What can make the root system on a young dead tree glowgreen

Mark Spiro spiro at bucknell.edu
Wed Jul 2 09:22:30 EST 2003


My guess is that the glow was bioluminescence from a fungus growing on
the dead wood. There are several species of fungus that glow one of the
common ones is known as foxfire (I don't know the scientific name). I
also saw this once sitting around a campfire, a pretty magical sight.

Mark


At 03:06 AM 7/2/2003 +0100, you wrote:

> Does anyone have a good answer to the following
> question:
>
>
>
> "In 1993 I was at Camp Cedars in Nebraska. I went
> looking for a stick to use as a walking stick. I
> located a dead sapling with no bark that was very easy
> to pull from the ground. I spent all afternoon sitting
> behind my tent cutting the
> roots from the sapling to make the walking stick. That
> night I went behind my tent as saw hundreds of pieces
> of wood that were glowing like a glow stick that you
> find at a dance club. The largest piece with the thick
> root system. I show many camp counselors at the camp
> but no one had an explanation for me.
> The roots glowed for about three nights in a row.
>
> The roots were very dry as was the trunk. There were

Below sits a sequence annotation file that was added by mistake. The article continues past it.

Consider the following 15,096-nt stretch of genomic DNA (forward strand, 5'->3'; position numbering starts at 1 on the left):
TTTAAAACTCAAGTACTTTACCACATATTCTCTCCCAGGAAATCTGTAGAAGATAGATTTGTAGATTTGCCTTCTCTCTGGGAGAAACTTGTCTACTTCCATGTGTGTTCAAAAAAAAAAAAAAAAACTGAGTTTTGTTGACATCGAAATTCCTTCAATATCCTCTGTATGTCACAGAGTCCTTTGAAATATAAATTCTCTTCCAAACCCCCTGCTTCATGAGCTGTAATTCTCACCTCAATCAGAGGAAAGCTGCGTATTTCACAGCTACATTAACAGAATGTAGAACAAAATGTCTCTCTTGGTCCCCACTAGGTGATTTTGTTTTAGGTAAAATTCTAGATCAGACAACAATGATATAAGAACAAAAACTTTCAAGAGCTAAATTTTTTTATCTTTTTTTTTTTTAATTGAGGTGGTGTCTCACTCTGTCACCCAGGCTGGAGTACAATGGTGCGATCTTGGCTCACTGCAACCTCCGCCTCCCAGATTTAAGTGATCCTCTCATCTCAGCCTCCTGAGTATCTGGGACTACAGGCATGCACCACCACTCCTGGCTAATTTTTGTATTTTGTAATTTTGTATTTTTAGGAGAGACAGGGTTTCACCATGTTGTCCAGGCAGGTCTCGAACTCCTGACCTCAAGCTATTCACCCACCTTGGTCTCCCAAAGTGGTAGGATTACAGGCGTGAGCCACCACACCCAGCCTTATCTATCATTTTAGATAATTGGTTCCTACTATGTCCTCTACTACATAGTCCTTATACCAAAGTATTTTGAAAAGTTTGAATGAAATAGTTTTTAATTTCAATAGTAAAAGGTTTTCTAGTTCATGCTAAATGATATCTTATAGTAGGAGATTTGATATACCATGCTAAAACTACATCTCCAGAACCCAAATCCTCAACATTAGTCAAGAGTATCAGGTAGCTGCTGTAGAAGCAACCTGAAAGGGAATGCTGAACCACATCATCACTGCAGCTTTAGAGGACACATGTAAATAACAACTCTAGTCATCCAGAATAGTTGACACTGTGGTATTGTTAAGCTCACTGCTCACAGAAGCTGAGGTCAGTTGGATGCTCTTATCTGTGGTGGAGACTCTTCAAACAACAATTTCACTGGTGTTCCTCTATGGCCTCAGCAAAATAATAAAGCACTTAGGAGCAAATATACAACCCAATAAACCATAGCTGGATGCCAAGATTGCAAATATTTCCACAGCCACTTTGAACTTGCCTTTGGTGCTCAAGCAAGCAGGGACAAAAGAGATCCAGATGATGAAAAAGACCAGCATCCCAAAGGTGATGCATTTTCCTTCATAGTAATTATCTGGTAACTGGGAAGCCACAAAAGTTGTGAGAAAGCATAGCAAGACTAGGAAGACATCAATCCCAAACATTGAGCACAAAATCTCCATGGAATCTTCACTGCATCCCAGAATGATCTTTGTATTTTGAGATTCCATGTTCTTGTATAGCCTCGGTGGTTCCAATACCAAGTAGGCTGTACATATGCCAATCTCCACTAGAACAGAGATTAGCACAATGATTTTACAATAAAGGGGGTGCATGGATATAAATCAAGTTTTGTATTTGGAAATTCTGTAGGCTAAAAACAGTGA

> grooves in the wood as if the tree had termites at one
> time. I scraped off some of the wood from the
> roots to see if maybe it was mold or something, but
> the wood beneath also glowed. I have been unbale to
> locate any information about glowing trees any
> where. I know some scientists have created some plants
> that glow in the dark. As far as I know, there were no
> chemical spill or radio-active waste dumps in
> Nebraska. So how does this happen?"
>
>
>
> David R. Hershey
> dh321z at yahoo.com
>
> __________________________________
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> ---

Mark D. Spiro
Department of Biology
Bucknell University
Lewisburg, PA 17837
spiro at bucknell.edu
phone:  (570) 577-3486
fax: (570) 577-3537

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